Constructive dismissal

Produced by Tolley in partnership with Emilie Bennetts at Charles Russell Speechlys LLP
Constructive dismissal

The following Employment Tax guidance note Produced by Tolley in partnership with Emilie Bennetts at Charles Russell Speechlys LLP provides comprehensive and up to date tax information covering:

  • Constructive dismissal
  • Employer's conduct
  • Repeated minor breaches of contract
  • Employee must accept the breach and resign in response
  • Employee must act quickly

A constructive dismissal will occur in a situation where the employee resigns because a sufficiently serious breach of the contract by the employer entitles them to leave without giving notice. The employee may bring a claim for unfair dismissal (if he has the requisite length of service) even though he chose to end the contract by resigning. The resignation is considered a dismissal because it occurred in circumstances in which the employer's breach of contract made it almost impossible for the employee to stay at work. Western Excavating (ECC) Ltd v Sharp [1978] 1 All ER 713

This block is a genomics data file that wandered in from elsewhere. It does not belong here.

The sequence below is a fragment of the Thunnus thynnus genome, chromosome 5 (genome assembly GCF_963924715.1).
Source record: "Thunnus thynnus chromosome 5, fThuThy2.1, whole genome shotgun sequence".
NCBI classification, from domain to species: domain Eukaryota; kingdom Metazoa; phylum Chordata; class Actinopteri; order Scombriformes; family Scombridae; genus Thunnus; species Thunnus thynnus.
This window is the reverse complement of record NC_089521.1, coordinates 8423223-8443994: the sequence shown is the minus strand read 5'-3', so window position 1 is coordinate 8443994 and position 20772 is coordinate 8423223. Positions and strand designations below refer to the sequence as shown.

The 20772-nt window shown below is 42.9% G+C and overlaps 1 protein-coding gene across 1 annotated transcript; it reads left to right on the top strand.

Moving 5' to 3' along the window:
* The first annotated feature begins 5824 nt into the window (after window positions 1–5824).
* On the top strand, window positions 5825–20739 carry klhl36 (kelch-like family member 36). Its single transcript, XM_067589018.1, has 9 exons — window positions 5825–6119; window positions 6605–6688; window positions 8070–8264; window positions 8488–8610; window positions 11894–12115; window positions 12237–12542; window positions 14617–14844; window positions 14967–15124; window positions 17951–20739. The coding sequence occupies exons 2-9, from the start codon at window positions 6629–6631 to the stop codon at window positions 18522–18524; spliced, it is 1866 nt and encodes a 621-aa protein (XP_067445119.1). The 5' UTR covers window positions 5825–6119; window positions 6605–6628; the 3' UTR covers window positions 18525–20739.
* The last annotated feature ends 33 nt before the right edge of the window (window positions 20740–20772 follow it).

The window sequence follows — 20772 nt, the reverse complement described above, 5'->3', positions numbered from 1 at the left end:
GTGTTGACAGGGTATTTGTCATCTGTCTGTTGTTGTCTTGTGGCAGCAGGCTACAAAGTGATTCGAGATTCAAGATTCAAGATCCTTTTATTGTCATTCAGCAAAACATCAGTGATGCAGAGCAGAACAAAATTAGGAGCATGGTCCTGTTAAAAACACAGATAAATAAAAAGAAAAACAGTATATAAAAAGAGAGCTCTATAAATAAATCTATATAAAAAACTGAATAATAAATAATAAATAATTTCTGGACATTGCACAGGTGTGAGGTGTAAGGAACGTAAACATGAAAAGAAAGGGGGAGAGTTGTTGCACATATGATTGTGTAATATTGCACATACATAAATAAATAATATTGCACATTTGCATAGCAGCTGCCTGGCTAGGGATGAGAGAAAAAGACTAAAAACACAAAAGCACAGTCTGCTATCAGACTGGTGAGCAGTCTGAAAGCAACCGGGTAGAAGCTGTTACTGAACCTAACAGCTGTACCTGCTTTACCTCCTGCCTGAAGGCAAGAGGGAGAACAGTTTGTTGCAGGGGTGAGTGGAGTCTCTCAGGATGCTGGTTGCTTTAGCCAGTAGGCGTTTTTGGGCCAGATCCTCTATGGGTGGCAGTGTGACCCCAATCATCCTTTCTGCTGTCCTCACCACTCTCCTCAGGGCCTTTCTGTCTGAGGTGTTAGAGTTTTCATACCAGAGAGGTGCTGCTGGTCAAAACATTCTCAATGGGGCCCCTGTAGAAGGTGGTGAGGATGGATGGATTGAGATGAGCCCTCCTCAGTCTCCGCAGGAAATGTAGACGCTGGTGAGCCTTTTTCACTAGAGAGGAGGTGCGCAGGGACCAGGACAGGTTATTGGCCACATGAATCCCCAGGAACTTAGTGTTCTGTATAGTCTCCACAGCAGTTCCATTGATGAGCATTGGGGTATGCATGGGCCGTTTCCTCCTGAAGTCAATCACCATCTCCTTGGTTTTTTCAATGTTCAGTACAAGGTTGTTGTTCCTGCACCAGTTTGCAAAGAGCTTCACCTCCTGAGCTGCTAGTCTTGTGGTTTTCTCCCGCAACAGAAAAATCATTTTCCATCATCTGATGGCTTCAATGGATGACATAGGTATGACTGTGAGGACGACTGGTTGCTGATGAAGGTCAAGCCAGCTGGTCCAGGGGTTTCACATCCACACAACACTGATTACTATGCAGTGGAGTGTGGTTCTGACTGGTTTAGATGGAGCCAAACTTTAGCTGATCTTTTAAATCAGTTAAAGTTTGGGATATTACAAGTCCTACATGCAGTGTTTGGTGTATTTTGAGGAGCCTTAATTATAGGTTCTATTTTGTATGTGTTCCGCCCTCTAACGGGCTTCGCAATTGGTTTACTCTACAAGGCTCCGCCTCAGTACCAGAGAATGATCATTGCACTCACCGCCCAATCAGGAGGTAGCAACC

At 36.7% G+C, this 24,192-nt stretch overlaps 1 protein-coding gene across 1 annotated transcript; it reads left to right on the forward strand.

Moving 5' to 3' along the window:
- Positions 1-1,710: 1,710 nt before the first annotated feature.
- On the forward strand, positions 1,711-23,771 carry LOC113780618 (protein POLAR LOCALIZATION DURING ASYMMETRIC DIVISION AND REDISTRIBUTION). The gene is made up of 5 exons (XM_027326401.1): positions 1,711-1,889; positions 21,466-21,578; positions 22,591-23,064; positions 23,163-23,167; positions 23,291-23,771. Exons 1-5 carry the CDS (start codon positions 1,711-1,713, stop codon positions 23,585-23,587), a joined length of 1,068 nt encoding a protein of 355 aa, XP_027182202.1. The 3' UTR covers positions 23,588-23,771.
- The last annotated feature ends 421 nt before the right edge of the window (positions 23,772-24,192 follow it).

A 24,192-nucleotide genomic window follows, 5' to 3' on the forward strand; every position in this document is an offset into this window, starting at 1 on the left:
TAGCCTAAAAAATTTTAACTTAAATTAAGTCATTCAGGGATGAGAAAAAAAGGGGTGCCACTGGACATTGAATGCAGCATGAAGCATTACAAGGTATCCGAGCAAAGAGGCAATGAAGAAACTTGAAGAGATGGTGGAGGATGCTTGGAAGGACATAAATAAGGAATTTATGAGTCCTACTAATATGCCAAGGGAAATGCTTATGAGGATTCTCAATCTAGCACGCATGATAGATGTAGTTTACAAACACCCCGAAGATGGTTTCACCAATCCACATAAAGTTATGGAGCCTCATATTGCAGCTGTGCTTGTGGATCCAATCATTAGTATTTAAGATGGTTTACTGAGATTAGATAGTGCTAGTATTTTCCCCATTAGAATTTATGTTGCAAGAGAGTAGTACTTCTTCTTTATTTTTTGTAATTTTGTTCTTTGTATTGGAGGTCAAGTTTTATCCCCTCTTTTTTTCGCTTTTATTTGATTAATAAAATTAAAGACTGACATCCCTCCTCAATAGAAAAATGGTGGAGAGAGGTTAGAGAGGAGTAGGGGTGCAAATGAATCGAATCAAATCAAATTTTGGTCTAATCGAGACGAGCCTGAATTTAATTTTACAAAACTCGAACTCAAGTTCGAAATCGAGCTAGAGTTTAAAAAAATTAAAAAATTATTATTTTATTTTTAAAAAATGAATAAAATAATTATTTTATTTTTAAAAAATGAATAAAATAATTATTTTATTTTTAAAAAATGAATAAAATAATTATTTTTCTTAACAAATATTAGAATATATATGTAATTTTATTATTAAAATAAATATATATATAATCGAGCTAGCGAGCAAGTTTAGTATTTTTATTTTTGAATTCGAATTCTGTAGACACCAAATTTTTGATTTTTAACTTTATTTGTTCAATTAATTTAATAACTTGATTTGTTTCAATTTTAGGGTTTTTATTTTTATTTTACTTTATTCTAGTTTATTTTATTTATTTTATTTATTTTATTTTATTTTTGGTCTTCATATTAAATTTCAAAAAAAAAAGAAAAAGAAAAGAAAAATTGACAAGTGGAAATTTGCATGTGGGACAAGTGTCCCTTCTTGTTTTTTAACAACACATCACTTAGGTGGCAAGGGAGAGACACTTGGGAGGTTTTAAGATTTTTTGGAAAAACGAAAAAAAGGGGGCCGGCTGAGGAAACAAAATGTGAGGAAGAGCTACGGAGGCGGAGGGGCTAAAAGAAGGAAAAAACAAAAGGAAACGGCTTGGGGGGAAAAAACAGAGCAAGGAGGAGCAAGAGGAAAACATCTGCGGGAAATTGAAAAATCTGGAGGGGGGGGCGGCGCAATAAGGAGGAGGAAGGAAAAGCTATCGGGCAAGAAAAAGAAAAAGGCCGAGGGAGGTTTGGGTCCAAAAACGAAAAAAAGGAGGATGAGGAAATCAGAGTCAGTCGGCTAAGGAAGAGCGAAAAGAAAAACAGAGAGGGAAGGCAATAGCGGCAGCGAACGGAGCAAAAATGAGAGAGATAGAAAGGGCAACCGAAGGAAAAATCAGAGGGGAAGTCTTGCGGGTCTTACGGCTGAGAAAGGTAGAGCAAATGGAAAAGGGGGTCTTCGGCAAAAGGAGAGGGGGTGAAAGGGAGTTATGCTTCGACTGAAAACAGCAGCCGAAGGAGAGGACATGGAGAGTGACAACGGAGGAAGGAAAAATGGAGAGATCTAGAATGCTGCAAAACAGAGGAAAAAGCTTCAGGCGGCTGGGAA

Employer's conduct

The employer's breach of contract must be very serious. It must be shown that the employer has breached a fundamental express or implied term of the employee's contract. It is not sufficient that the employer has behaved unreasonably; the behaviour must be so serious that the employee is justified in resigning.

Employees will often

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